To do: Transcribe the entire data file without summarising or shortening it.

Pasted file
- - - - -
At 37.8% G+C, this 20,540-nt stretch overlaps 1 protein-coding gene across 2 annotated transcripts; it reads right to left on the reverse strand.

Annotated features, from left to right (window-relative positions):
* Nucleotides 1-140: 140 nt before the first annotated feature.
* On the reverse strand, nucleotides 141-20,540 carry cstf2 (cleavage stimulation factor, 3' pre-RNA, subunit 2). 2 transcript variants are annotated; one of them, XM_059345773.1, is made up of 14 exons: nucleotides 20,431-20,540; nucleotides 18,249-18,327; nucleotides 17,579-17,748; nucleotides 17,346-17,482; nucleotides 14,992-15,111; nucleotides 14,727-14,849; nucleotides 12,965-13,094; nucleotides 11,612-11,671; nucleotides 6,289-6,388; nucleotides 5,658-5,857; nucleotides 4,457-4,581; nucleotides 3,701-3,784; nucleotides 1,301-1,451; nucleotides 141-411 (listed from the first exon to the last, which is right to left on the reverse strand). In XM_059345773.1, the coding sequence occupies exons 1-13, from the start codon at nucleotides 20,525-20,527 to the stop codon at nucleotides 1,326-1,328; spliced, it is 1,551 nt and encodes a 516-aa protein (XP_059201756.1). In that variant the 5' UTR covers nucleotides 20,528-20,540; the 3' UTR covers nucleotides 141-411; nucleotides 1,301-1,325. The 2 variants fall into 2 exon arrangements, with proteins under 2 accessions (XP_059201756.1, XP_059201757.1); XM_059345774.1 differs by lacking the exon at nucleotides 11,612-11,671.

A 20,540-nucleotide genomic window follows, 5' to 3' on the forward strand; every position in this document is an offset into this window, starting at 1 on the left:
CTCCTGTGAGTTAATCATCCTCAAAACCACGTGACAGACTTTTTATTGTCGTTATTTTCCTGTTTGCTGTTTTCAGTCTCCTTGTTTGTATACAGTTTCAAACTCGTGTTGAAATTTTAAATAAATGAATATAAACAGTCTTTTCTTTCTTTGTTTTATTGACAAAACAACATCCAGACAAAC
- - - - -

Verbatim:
At 37.8% G+C, this 20,540-nt stretch overlaps 1 protein-coding gene across 2 annotated transcripts; it reads right to left on the reverse strand.

Annotated features, from left to right (window-relative positions):
* Nucleotides 1-140: 140 nt before the first annotated feature.
* On the reverse strand, nucleotides 141-20,540 carry cstf2 (cleavage stimulation factor, 3' pre-RNA, subunit 2). 2 transcript variants are annotated; one of them, XM_059345773.1, is made up of 14 exons: nucleotides 20,431-20,540; nucleotides 18,249-18,327; nucleotides 17,579-17,748; nucleotides 17,346-17,482; nucleotides 14,992-15,111; nucleotides 14,727-14,849; nucleotides 12,965-13,094; nucleotides 11,612-11,671; nucleotides 6,289-6,388; nucleotides 5,658-5,857; nucleotides 4,457-4,581; nucleotides 3,701-3,784; nucleotides 1,301-1,451; nucleotides 141-411 (listed from the first exon to the last, which is right to left on the reverse strand). In XM_059345773.1, the coding sequence occupies exons 1-13, from the start codon at nucleotides 20,525-20,527 to the stop codon at nucleotides 1,326-1,328; spliced, it is 1,551 nt and encodes a 516-aa protein (XP_059201756.1). In that variant the 5' UTR covers nucleotides 20,528-20,540; the 3' UTR covers nucleotides 141-411; nucleotides 1,301-1,325. The 2 variants fall into 2 exon arrangements, with proteins under 2 accessions (XP_059201756.1, XP_059201757.1); XM_059345774.1 differs by lacking the exon at nucleotides 11,612-11,671.

A 20,540-nucleotide genomic window follows, 5' to 3' on the forward strand; every position in this document is an offset into this window, starting at 1 on the left:
CTCCTGTGAGTTAATCATCCTCAAAACCACGTGACAGACTTTTTATTGTCGTTATTTTCCTGTTTGCTGTTTTCAGTCTCCTTGTTTGTATACAGTTTCAAACTCGTGTTGAAATTTTAAATAAATGAATATAAACAGTCTTTTCTTTCTTTGTTTTATTGACAAAACAACATCCAGACAAAC